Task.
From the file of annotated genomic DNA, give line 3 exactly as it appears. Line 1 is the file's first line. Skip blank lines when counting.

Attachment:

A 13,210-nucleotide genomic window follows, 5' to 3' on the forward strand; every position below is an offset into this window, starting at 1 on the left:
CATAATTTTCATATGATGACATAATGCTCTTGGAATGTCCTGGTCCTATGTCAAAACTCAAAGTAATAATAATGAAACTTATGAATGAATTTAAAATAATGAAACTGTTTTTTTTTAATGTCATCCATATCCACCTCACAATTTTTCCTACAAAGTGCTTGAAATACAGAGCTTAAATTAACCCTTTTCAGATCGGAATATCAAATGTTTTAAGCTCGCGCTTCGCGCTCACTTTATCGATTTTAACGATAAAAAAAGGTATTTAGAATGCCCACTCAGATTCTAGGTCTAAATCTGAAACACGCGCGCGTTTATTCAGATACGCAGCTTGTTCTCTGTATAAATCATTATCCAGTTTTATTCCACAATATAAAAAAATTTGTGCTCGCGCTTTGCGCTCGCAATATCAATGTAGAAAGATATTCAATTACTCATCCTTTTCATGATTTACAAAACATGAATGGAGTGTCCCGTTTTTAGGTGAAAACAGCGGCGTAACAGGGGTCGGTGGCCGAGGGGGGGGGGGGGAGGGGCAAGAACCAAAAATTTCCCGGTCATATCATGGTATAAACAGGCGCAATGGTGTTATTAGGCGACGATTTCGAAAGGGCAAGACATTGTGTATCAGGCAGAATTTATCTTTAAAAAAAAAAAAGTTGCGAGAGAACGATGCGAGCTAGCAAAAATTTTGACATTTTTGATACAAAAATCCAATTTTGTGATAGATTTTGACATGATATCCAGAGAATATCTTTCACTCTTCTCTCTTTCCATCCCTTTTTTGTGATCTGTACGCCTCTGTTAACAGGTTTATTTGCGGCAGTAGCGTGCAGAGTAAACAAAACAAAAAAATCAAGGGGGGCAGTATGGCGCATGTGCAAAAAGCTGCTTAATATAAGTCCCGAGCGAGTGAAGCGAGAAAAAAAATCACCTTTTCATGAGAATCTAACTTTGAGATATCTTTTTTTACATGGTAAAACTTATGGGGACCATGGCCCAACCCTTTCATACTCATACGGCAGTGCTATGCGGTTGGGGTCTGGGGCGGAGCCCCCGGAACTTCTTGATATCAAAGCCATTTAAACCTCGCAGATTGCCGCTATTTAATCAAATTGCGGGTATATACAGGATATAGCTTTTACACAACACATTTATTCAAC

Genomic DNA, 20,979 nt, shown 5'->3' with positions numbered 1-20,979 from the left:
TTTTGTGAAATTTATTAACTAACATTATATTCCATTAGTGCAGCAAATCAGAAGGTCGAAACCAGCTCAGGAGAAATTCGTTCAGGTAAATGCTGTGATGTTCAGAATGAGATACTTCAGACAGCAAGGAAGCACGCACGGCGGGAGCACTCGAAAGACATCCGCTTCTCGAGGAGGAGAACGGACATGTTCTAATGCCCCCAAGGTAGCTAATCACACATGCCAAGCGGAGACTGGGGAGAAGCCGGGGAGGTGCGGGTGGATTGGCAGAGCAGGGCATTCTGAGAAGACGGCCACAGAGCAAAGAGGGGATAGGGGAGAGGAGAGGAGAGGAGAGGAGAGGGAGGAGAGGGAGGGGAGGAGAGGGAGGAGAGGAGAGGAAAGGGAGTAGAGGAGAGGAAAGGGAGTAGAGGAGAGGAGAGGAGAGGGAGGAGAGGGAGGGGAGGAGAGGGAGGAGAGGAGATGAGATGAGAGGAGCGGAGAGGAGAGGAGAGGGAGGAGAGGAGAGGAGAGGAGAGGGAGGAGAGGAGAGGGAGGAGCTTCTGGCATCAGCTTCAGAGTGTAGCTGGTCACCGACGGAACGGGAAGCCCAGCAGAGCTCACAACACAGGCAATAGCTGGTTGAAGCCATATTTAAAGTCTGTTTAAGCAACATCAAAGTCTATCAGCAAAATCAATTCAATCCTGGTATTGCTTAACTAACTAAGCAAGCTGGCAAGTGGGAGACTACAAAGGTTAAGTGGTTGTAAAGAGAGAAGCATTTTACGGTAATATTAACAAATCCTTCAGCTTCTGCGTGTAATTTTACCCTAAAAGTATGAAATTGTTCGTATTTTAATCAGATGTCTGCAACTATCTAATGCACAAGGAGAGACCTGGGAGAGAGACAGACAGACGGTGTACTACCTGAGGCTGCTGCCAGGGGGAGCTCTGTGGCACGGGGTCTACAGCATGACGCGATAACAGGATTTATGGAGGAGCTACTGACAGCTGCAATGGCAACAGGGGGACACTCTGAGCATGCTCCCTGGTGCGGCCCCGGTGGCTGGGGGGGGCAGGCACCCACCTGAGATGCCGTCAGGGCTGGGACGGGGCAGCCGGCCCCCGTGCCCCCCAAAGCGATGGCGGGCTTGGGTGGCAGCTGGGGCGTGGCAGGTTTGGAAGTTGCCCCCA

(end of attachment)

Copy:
Genomic DNA, 20,979 nt, shown 5'->3' with positions numbered 1-20,979 from the left: